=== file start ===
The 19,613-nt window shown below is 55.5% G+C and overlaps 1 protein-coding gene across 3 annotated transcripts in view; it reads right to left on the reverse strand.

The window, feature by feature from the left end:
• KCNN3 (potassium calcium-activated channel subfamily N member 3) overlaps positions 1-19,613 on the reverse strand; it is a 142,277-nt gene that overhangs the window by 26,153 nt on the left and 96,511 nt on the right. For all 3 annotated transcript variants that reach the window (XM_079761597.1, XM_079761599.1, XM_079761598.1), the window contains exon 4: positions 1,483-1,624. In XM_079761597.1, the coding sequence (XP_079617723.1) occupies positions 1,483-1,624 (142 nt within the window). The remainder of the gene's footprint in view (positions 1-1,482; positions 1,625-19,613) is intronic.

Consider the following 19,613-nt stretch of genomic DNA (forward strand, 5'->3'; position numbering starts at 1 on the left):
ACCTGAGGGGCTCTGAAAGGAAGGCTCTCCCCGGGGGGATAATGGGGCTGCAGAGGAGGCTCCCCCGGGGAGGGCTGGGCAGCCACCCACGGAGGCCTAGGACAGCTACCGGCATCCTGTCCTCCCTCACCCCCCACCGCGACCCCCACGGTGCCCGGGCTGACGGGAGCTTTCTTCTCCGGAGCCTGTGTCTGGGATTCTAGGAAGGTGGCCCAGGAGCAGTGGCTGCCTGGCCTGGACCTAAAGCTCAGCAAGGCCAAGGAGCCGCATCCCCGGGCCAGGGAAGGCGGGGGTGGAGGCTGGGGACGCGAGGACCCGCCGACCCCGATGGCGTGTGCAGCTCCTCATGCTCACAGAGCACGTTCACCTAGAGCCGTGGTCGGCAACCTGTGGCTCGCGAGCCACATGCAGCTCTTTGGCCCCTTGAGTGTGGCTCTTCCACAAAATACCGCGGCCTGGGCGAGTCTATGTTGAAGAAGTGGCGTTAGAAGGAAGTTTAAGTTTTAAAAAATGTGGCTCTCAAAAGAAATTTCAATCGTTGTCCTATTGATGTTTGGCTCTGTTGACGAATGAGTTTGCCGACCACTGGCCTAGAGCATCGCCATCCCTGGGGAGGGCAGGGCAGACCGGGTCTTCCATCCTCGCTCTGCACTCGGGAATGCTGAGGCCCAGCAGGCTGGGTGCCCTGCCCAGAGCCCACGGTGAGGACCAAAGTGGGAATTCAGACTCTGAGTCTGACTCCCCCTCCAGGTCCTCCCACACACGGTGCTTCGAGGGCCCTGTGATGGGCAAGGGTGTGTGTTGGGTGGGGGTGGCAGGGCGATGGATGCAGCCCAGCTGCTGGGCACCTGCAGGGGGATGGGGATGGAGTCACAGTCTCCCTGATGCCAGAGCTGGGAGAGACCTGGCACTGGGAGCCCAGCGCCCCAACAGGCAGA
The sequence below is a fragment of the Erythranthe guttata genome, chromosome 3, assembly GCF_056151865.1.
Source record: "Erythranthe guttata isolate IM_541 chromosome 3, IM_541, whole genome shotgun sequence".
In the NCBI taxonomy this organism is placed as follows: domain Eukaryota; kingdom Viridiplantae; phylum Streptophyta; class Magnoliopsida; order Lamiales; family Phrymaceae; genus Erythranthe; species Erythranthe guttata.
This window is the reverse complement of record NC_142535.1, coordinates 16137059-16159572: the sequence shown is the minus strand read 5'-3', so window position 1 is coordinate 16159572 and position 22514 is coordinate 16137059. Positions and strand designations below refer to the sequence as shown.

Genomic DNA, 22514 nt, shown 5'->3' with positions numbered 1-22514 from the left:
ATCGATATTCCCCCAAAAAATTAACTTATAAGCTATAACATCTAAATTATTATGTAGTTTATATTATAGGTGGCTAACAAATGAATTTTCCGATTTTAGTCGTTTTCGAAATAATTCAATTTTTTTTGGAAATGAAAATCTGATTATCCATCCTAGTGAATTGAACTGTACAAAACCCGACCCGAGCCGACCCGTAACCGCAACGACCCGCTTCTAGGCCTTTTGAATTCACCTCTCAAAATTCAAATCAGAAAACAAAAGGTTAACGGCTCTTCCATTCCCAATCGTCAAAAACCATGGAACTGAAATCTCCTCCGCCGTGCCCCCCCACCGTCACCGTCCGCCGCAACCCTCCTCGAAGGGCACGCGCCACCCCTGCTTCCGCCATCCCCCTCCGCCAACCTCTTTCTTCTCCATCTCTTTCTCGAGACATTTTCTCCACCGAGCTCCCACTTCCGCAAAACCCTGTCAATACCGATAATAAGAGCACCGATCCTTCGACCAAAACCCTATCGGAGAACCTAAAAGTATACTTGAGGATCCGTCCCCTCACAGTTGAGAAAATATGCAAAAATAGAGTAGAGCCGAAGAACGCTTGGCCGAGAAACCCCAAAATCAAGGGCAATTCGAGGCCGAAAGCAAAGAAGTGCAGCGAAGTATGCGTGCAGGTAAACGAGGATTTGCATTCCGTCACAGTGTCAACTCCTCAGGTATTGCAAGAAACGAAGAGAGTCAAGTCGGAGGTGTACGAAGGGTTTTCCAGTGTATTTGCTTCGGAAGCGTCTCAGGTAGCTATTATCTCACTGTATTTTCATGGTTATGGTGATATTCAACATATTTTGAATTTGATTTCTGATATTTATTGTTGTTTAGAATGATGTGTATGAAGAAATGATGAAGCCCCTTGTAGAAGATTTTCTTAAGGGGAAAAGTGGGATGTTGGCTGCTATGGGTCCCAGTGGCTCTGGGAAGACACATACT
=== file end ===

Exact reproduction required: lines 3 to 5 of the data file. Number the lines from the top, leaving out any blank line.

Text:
• KCNN3 (potassium calcium-activated channel subfamily N member 3) overlaps positions 1-19,613 on the reverse strand; it is a 142,277-nt gene that overhangs the window by 26,153 nt on the left and 96,511 nt on the right. For all 3 annotated transcript variants that reach the window (XM_079761597.1, XM_079761599.1, XM_079761598.1), the window contains exon 4: positions 1,483-1,624. In XM_079761597.1, the coding sequence (XP_079617723.1) occupies positions 1,483-1,624 (142 nt within the window). The remainder of the gene's footprint in view (positions 1-1,482; positions 1,625-19,613) is intronic.

Consider the following 19,613-nt stretch of genomic DNA (forward strand, 5'->3'; position numbering starts at 1 on the left):
ACCTGAGGGGCTCTGAAAGGAAGGCTCTCCCCGGGGGGATAATGGGGCTGCAGAGGAGGCTCCCCCGGGGAGGGCTGGGCAGCCACCCACGGAGGCCTAGGACAGCTACCGGCATCCTGTCCTCCCTCACCCCCCACCGCGACCCCCACGGTGCCCGGGCTGACGGGAGCTTTCTTCTCCGGAGCCTGTGTCTGGGATTCTAGGAAGGTGGCCCAGGAGCAGTGGCTGCCTGGCCTGGACCTAAAGCTCAGCAAGGCCAAGGAGCCGCATCCCCGGGCCAGGGAAGGCGGGGGTGGAGGCTGGGGACGCGAGGACCCGCCGACCCCGATGGCGTGTGCAGCTCCTCATGCTCACAGAGCACGTTCACCTAGAGCCGTGGTCGGCAACCTGTGGCTCGCGAGCCACATGCAGCTCTTTGGCCCCTTGAGTGTGGCTCTTCCACAAAATACCGCGGCCTGGGCGAGTCTATGTTGAAGAAGTGGCGTTAGAAGGAAGTTTAAGTTTTAAAAAATGTGGCTCTCAAAAGAAATTTCAATCGTTGTCCTATTGATGTTTGGCTCTGTTGACGAATGAGTTTGCCGACCACTGGCCTAGAGCATCGCCATCCCTGGGGAGGGCAGGGCAGACCGGGTCTTCCATCCTCGCTCTGCACTCGGGAATGCTGAGGCCCAGCAGGCTGGGTGCCCTGCCCAGAGCCCACGGTGAGGACCAAAGTGGGAATTCAGACTCTGAGTCTGACTCCCCCTCCAGGTCCTCCCACACACGGTGCTTCGAGGGCCCTGTGATGGGCAAGGGTGTGTGTTGGGTGGGGGTGGCAGGGCGATGGATGCAGCCCAGCTGCTGGGCACCTGCAGGGGGATGGGGATGGAGTCACAGTCTCCCTGATGCCAGAGCTGGGAGAGACCTGGCACTGGGAGCCCAGCGCCCCAACAGGCAGA